CHICAGO (WLS) -- Whether it's summer or the middle of a snowfall, the Bean always has a shiny finish--it begs the question: how does the Bean stay clean?
"It is the artistic center, the artistic heart of this park," said Millennium Park Foundation Executive Director Scott Stewart, adding that "everyone wants to come to Millennium Park to touch the Bean."
People also gaze into the bean's reflective coating, posing in front of it for pictures too. But Stewart said all that popularity quickly takes its toll.
"Oils on our skin would corrode that mirrored, polished surface," he said.
I asked Bean visitor Andrea Skaggs, from Aurora, what she thought it would take to keep Cloud Gate clean.
"A lot of people and a lot of Windex," she guessed.
It's actually just a team of two specially trained cleaning crew members who keep the Bean clean.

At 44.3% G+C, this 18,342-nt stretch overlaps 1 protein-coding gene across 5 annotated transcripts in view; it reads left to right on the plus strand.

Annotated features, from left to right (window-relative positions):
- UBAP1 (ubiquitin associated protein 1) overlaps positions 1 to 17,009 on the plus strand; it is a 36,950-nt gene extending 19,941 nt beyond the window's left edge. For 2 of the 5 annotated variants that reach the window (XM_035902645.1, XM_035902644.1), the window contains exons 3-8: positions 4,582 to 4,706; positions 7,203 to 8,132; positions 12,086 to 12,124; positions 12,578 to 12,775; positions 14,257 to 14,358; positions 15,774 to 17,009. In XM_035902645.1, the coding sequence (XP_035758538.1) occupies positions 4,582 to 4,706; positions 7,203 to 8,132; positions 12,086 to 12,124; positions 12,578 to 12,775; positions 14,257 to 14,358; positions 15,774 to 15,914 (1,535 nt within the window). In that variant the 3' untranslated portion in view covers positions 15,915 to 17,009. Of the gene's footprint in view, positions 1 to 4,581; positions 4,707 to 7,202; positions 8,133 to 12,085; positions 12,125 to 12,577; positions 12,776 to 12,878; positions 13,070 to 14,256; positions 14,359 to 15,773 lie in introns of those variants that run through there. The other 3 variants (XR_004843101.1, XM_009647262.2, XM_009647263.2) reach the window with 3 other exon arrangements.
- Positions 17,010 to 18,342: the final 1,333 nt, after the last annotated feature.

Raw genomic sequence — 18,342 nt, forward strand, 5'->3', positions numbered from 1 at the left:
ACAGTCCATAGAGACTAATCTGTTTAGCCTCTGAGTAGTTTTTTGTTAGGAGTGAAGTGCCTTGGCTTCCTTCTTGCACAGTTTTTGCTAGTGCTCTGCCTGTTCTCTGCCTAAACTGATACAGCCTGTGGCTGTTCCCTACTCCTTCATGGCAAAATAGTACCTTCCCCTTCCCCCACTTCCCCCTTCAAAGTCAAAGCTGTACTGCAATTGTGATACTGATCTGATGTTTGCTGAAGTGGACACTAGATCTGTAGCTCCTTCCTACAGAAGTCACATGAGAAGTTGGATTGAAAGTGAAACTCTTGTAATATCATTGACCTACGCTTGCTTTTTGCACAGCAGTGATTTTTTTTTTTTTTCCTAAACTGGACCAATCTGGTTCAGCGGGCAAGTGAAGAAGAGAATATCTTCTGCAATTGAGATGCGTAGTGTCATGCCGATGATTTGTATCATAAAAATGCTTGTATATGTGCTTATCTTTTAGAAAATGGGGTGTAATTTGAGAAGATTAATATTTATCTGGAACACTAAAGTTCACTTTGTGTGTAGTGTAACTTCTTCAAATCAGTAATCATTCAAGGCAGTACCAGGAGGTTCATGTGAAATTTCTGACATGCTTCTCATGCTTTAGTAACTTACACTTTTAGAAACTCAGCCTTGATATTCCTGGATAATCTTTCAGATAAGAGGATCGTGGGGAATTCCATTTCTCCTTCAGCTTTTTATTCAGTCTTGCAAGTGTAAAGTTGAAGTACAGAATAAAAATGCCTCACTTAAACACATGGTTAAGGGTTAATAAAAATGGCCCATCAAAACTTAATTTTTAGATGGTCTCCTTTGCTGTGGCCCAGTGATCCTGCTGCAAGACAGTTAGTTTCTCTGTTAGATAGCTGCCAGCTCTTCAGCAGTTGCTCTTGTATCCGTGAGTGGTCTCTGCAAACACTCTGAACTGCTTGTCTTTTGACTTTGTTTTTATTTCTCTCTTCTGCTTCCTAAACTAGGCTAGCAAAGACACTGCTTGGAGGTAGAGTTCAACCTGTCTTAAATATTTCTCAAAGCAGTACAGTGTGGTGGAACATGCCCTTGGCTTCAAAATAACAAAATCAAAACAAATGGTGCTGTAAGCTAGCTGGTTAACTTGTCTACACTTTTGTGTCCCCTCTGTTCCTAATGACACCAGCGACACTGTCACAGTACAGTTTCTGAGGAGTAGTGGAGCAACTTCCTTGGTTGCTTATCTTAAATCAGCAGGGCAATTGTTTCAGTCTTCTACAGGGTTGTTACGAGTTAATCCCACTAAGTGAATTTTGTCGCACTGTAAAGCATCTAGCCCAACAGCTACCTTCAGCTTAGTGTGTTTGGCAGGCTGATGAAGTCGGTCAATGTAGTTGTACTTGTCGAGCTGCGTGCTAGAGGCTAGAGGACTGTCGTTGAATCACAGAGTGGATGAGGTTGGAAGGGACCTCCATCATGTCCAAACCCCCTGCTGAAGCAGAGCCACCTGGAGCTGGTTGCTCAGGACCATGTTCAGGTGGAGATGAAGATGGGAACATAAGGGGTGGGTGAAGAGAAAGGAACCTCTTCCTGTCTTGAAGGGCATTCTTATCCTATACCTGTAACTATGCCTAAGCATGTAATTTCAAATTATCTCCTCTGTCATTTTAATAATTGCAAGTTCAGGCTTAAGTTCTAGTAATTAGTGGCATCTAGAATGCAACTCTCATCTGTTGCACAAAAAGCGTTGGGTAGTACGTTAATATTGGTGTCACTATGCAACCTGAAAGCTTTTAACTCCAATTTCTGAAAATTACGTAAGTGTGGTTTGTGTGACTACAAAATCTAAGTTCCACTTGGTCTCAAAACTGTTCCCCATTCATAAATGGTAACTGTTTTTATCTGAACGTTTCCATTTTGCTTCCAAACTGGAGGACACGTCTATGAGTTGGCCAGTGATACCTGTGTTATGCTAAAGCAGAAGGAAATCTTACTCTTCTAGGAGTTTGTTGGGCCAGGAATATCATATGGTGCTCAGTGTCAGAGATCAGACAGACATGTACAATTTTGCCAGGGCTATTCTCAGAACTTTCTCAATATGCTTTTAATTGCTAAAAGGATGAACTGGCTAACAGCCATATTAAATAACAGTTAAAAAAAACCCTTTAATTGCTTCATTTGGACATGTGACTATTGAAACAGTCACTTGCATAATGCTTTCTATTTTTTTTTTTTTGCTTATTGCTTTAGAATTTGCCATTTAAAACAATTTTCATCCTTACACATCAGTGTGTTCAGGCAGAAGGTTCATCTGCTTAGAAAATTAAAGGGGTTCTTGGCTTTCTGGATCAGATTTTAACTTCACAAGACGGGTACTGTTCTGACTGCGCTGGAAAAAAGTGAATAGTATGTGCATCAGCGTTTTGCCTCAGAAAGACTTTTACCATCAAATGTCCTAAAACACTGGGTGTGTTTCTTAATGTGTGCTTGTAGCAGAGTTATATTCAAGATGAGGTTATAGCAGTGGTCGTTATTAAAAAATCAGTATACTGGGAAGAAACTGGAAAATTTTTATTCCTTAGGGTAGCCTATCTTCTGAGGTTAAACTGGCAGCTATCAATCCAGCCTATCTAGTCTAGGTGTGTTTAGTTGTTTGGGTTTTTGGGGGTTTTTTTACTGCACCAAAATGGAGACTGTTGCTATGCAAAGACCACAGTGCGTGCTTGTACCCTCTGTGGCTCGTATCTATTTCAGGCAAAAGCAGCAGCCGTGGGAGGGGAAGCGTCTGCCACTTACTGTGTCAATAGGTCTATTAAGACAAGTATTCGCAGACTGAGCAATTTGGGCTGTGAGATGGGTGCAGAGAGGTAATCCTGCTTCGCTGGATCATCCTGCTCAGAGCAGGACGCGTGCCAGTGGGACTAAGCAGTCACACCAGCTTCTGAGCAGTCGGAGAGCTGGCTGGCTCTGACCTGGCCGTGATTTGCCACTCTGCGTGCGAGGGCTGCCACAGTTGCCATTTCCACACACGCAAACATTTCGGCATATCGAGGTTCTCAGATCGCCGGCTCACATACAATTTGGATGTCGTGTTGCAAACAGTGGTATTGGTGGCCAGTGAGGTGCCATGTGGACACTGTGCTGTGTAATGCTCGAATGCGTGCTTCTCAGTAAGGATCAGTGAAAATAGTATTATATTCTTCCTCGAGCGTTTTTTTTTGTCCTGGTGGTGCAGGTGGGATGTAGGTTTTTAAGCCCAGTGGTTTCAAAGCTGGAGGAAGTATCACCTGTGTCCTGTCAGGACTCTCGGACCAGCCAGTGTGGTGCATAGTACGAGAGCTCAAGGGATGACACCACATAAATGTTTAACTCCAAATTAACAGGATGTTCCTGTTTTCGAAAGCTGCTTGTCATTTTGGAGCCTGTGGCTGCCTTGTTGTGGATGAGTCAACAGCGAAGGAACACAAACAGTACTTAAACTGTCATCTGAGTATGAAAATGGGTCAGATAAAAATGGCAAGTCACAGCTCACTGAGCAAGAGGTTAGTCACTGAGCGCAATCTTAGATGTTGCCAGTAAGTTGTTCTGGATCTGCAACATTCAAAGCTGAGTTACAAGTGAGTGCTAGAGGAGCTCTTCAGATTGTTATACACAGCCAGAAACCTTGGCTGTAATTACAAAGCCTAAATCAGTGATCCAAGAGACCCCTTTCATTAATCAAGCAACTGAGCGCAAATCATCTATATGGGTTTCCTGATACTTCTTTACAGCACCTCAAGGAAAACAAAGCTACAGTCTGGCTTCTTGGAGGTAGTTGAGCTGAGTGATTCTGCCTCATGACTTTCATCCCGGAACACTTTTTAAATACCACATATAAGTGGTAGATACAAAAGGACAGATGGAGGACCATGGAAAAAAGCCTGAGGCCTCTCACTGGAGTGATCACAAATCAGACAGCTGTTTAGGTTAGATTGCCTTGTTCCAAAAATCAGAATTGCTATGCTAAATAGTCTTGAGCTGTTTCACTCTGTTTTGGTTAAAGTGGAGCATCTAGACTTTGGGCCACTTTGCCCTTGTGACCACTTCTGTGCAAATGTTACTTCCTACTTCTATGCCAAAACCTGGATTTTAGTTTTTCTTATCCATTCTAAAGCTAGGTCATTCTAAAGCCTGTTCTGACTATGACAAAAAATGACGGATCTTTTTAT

As long as it's above freezing, the park staff brings out the hose and squeegees, according to Stewart.
They'll "spray it down with some water to get everything moving off of the surface and then... squeegee it so you don't see any of the dry water droplets," he explained.
The meticulous wipe-down comes with its own set of beautiful moments, like shimmering rainbows arcing along with the Bean.
"Every day, two hours. It's one of the best workouts you can get in the city," Stewart added.
I gave it a try, hoisting the telescoping squeegee pole as high up the Bean's side as I could. It didn't take long for me to feel how heavy it was to keep scrubbing the piece of art.
Imagine doing it for two hours straight-and before the job's done: "everybody keeps touching it after they just cleaned it," remarked Skaggs with a laugh.
To get all of the dust and debris off on top, the park's team does an overnight cleaning with scaffolding a few times a year. But a thorough polish each morning is enough to help our city shine.
WATCH: Here's what it takes to clean the Bean
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